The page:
Chemistry 2011.org
Chemistry2011.org
All About Chemistry... 2011 and beyond

Related Stories

Ultrasound tracks odor representation in brain

A new ultrasound imaging technique has provided the first ever in vivo visualization of activity in the piriform cortex of rats during odor perception.. This deep-seated brain structure plays an important role in olfaction, and was inaccessible to functional imaging until now. This work also sheds new light on the still poorly known functioning of the olfactory system, and notably how information is processed in the brain. This study is the result of a collaboration between the team led by Mickael Tanter at the Institut Langevin (CNRS/INSERM/ESPCI ParisTech/UPMC/Université Paris Diderot) and that led by Hirac Gurden in the Laboratoire Imagerie et Modélisation en Neurobiologie et Cancérologie (CNRS/Université Paris-Sud/Université Paris Diderot).

These findings are published in NeuroImage dated July 15, 2014.

How can the perception of the senses help represent the external environment? How, for example, does the brain process food- or perfume-related olfactory data? Although the organization of the olfactory system is well known -- it is similar in organisms ranging from insects to mammals -- its functioning remains unclear. To answer these questions, the scientists focused on the two brain structures that act as major olfactory relays: the olfactory bulb and the piriform cortex. In the rat, the olfactory bulb is located between the eyes, just behind the nasal bone. The piriform cortex, meanwhile, is deep-seated in the brain of rodents, which made it impossible to obtain any functional images in a living animal until now.

Yet the neurofunctional ultrasound imaging technique developed by Mickael Tanter's team, called fUS (functional Ultrasound), allows the monitoring of neuronal activity in the piriform cortex. It is based on the transmission of ultrasonic plane waves into the brain tissue. After data processing, the echoes returned by the structures crossed by these waves can provide images with unequalled spatial and temporal resolution: 80 micrometers and a few tens of milliseconds. The contrast on these images is due to variations in the brain's blood flow. Indeed, the activity of nerve cells requires an input of energy: it is therefore coupled to an influx of blood into the zone concerned. By recording volume variations in the blood vessels irrigating the different brain structures, it is therefore possible to determine the location of activated neurons.

Several imaging techniques, such as MRI, are already based on the link between blood volume and neuronal activity. But fUS offers advantages in terms of cost, ease of use and resolution. Furthermore, it provides easier access to the deepest structures that are often located several centimeters beneath the cranium.

The recordings performed by Hirac Gurden's team using this technique made it possible to observe the spatial distribution of activity within the olfactory bulb. When an odor was perceived, blood volume increased in clearly defined areas: each odor thus corresponded to a specific pattern of activated neurons. In addition to these findings, and for the first time, the images revealed an absence of spatial distribution in the piriform cortex. At this level, two different odors triggered the same activation throughout the region.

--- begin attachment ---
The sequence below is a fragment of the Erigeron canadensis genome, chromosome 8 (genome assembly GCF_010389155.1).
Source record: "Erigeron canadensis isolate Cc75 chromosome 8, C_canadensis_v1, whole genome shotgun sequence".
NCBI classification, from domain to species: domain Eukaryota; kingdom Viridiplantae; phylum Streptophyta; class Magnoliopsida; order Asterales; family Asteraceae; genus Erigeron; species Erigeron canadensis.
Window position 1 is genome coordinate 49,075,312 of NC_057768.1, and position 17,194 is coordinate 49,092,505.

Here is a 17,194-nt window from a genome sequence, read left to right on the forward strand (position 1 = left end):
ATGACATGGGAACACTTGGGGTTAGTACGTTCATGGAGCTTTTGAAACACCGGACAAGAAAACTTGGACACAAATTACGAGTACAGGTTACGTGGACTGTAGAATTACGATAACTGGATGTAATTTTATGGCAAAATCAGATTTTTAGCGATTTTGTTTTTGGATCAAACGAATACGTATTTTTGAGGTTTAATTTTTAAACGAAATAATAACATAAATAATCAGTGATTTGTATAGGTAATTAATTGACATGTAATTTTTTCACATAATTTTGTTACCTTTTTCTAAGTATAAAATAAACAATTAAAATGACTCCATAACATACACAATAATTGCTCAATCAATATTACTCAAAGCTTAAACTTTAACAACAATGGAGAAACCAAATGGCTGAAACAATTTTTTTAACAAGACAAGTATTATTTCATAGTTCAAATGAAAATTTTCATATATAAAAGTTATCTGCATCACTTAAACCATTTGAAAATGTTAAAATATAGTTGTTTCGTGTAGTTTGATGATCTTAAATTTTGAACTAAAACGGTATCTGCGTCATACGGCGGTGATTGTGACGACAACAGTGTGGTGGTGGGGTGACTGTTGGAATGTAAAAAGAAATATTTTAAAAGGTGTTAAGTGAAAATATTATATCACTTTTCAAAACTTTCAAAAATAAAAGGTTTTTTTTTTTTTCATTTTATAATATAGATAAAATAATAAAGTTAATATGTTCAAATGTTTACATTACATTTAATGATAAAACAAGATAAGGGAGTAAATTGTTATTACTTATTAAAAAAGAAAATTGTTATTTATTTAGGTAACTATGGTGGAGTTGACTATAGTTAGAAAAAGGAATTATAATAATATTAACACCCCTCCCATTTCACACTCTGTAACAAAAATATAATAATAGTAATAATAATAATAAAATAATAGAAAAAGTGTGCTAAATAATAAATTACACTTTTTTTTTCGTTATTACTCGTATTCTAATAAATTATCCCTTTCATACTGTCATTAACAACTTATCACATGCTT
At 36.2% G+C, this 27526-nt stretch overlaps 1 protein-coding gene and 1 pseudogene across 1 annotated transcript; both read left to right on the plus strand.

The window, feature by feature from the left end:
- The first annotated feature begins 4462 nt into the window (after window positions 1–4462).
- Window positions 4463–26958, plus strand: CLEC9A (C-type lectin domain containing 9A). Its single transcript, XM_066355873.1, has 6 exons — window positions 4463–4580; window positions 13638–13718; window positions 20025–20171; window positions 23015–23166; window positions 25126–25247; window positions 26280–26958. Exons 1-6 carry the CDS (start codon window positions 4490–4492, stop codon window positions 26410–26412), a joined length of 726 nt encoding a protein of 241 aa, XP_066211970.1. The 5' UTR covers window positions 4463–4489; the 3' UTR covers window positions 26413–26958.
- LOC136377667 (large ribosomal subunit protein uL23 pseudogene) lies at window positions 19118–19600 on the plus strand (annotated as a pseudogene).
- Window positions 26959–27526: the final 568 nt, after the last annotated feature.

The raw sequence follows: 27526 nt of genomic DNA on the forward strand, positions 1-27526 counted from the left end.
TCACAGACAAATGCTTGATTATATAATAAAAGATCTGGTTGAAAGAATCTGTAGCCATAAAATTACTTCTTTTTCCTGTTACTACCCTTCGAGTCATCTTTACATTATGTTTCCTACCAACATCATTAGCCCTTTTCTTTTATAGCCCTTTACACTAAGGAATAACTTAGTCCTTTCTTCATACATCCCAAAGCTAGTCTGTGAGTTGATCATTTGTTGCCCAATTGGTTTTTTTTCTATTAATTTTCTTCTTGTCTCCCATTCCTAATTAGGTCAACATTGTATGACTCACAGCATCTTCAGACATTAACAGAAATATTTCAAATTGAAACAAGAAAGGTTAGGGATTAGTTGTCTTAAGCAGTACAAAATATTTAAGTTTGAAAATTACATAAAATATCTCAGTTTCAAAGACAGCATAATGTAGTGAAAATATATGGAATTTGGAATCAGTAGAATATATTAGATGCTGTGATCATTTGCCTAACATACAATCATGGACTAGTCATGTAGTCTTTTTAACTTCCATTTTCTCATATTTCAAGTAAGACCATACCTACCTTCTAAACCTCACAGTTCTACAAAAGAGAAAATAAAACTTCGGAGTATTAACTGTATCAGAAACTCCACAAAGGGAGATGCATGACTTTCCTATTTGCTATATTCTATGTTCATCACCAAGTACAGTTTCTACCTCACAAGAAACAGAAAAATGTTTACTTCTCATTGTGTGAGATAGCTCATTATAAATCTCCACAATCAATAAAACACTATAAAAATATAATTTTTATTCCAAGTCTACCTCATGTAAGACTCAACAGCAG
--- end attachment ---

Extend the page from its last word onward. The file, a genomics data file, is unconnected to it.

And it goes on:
The cellular mechanisms responsible for the disappearance of a spatial signature are not yet clearly defined, but these findings lead to the formulation of several hypotheses. The piriform cortex could be a structure that serves not only to process olfactory stimuli but rather to integrate and memorize different types of data. By making abstraction of the strict odor-induced patterns, it would be possible to make associations and achieve a global concept. For example, based on the perception of the hundreds of odorant molecules found in coffee, the piriform cortex would be able to recognize a single odor, that of coffee.

This work opens new perspectives for both imaging and neurobiology. The researchers will now be focusing on the effects of learning on cortical activity in order to elucidate its role and the specificities of the olfactory system

Story Source:

The above story is based on materials provided by CNRS (Délégation Paris Michel-Ange). Note: Materials may be edited for content and length.

Share this story with your friends!

Social Networking

Please recommend us on Facebook, Twitter and more:

Other social media tools

Global Partners
Feedback

Tell us what you think of Chemistry 2011 -- we welcome both positive and negative comments. Have any problems using the site? Questions?

About us

Chemistry2011 is an informational resource for students, educators and the self-taught in the field of chemistry. We offer resources such as course materials, chemistry department listings, activities, events, projects and more along with current news releases.

Events & Activities

Are you interested in listing an event or sharing an activity or idea? Perhaps you are coordinating an event and are in need of additional resources? Within our site you will find a variety of activities and projects your peers have previously submitted or which have been freely shared through creative commons licenses. Here are some highlights: Featured Idea 1, Featured Idea 2.

About you

Ready to get involved? The first step is to sign up by following the link: Join Here. Also don’t forget to fill out your profile including any professional designations.

Global Partners